WINES WITH LOW COLOR ARE OFTEN PERCEIVED IN THE MARKET AS LOW QUALITY.
Many winemakers use oak at primary fermentation to stabilize color and increase the important positive visual aspect of a wine. This stabilization occurs when oak compounds that are introduced bind to anthocyanin compounds, naturally found in wine, which allows them to remain in the must, rather than being lost during fermentation. NOTE: there is a degree of debate about the long term effectiveness of this process, however it is commonly accepted that oak can contribute positively in this respect.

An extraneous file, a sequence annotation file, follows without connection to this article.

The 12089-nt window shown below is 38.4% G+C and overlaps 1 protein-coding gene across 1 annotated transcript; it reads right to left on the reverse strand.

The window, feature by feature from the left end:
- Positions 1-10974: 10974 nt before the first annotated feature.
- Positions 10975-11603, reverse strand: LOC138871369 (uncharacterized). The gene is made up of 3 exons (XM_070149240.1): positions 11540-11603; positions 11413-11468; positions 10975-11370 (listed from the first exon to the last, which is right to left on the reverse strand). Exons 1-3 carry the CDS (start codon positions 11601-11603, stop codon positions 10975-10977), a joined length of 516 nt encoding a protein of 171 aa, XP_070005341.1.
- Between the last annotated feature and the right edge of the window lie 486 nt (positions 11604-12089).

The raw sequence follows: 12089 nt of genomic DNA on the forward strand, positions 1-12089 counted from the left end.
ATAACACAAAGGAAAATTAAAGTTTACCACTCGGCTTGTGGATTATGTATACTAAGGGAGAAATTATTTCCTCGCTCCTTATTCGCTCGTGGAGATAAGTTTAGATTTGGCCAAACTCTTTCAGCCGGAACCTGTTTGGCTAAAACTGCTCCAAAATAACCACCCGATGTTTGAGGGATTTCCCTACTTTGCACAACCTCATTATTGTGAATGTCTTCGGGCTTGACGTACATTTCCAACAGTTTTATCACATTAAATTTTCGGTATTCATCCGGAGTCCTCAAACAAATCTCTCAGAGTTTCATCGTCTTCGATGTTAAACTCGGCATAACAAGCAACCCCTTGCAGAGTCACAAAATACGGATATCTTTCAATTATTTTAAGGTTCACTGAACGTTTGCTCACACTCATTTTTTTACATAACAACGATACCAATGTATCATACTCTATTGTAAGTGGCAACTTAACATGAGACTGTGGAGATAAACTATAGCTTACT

recommended oak protocol
We recommend fermenting on small oak chips at a rate of 2-5 lbs per ton. As always smell and taste throughout fermentation and make secondary oak additions in larger oak formats such as staves or cubes for short and long aging. For more tips check out our Resources.
The most important thing we do is stabilize the color. One of the additional benefits is it can help reduce or eliminate any vegetal character if the grapes came with it from the vineyard."
Mike Robustelli, Winemaker at McManis Family Vineyards